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Ricky Landon v. Duane Austin

State of New York Supreme Court, Appellate Division Third Judicial Department

October 20, 2011


Cross appeals from an order of the Supreme Court (Mulvey, J.), entered July 20, 2010 in Tompkins County, which denied the parties' motions for partial summary judgment.

The opinion of the court was delivered by: Egan Jr., J.


Calendar Date: September 15, 2011

Before: Spain, J.P., Rose, Lahtinen, Garry and Egan Jr., JJ.

In October 2008, plaintiff sustained injuries to his right leg after falling from the roof of a single-family residence owned by defendant. Defendant had purchased the residence approximately one month earlier and was in the process of renovating the structure at the time of plaintiff's accident. On the day in question, defendant hired plaintiff to assist four other individuals temporarily employed by defendant's construction company to remove shingles from the roof and install a new vapor barrier and underlayment. As plaintiff neared the edge of the roof, the vapor barrier stuck to his shoe causing him to lose his balance and fall.

Plaintiff thereafter commenced this action against defendant alleging, among other things, violations of Labor Law §§ 200, 240 (1) and § 241 (6). Following joinder of issue and discovery, plaintiff moved for partial summary judgment on his Labor Law § 240 (1) claim, and defendant cross-moved for partial summary judgment dismissing, insofar as is relevant here, plaintiff's Labor Law § 241 (6) claim. Supreme Court denied the respective motions, and these appeals ensued.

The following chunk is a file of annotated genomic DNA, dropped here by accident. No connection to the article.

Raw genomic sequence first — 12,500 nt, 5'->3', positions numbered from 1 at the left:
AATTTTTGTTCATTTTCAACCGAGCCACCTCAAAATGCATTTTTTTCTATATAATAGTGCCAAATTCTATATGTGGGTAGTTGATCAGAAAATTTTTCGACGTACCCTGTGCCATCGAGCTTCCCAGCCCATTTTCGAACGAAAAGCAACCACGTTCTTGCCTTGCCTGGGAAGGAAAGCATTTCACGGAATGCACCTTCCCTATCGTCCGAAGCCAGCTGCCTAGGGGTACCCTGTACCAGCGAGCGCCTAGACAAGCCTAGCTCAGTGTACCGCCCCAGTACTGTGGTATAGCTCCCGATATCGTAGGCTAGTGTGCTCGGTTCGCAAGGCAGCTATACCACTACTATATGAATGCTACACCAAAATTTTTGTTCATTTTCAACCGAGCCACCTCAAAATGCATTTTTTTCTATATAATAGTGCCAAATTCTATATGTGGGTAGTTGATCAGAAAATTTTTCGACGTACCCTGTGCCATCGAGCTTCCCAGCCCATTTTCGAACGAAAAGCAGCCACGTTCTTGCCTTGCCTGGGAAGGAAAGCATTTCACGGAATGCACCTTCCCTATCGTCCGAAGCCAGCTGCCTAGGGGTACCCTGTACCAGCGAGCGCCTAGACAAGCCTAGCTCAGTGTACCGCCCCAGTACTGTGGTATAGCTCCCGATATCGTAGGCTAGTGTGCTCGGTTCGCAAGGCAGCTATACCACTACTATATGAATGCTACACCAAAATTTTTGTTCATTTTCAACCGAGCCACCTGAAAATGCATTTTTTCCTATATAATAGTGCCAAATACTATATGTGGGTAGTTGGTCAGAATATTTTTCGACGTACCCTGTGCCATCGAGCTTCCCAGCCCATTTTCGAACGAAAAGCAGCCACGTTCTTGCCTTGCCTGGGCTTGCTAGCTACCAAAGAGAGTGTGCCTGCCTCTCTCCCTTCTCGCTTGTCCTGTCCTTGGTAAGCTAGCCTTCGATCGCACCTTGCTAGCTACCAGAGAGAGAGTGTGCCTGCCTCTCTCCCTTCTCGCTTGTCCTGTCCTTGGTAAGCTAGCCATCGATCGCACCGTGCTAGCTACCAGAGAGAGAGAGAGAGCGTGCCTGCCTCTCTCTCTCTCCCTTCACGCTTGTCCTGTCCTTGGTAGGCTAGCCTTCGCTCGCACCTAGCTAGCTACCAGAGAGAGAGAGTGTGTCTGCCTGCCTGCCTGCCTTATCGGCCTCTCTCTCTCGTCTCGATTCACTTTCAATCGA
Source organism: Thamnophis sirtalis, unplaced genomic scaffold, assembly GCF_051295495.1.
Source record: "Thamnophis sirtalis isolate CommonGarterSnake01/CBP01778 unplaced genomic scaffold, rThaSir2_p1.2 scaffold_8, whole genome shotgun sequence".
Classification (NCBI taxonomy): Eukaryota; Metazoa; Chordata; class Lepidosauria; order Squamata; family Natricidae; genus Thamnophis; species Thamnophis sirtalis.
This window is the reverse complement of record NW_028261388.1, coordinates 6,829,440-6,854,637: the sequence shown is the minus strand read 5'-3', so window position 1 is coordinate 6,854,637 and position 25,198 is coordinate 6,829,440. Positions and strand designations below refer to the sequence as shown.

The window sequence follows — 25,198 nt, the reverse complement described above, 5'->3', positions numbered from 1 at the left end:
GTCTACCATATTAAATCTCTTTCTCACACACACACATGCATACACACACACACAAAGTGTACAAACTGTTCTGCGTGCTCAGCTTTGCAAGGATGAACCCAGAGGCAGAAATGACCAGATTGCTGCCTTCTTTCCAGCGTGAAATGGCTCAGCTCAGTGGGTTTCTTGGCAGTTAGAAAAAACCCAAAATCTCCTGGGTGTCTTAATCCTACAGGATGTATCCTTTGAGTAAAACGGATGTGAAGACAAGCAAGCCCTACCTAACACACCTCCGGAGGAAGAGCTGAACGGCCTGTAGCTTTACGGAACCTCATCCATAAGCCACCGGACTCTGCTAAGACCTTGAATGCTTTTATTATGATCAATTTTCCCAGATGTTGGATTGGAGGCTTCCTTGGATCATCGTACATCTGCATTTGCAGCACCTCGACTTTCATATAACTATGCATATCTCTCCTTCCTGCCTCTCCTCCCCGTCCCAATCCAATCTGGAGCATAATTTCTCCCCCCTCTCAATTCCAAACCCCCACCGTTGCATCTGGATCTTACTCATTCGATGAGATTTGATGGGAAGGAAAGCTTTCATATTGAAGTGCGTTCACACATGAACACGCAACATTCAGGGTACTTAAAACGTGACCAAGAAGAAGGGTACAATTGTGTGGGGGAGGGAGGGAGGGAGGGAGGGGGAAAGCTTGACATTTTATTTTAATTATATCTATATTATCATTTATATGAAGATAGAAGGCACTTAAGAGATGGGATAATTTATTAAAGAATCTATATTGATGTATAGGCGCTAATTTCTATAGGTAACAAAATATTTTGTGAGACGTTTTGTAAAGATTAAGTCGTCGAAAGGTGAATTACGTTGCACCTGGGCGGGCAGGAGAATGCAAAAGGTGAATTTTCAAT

"Both Labor Law § 240 (1) and § 241 impose non-delegable duties upon contractors, owners and their agents to comply with certain safety practices for the protection of workers engaged in various construction-related activities" (Lieberth v Walden, 223 AD2d 978, 979 [1996] [citation omitted]; accord Jenkins v Jones, 255 AD2d 805, 805 [1998]; see Kammerer v Baskewicz, 257 AD2d 811, 811 [1999]). Although the Legislature has carved out an exemption for the "owners of one and two-family dwellings who contract for but do not direct or control the work" (Labor Law § 240 [1]; § 241 [6]), this exemption does not apply to owners who use their residences "purely for commercial purposes" (Lombardi v Stout, 80 NY2d 290, 296 [1992]; see Lenda v Breeze Concrete Corp., 73 AD3d 987, 989 [2010]; Andreas v Catskill Mtn. Lodging, LLC, 60 AD3d 604, 605 [2009]; Morgan v Rosselli, 23 AD3d 356, 356-357 [2005], lv denied 6 NY3d 705 [2006]). The availability of the exemption hinges upon "the site and the purpose of the work, a test which must be employed on the basis of the homeowners' intentions at the time of the injury underlying the action" (Truppi v Busciglio, 74 AD3d 1624, 1625 [2010] [internal quotation marks and citations omitted]; see Lenda v Breeze Concrete Corp., 73 AD3d at 989; Davis v Maloney, 49 AD3d 385, 386 [2008]; Allen v Fiori, 277 AD2d 674, 674-675 [2000]).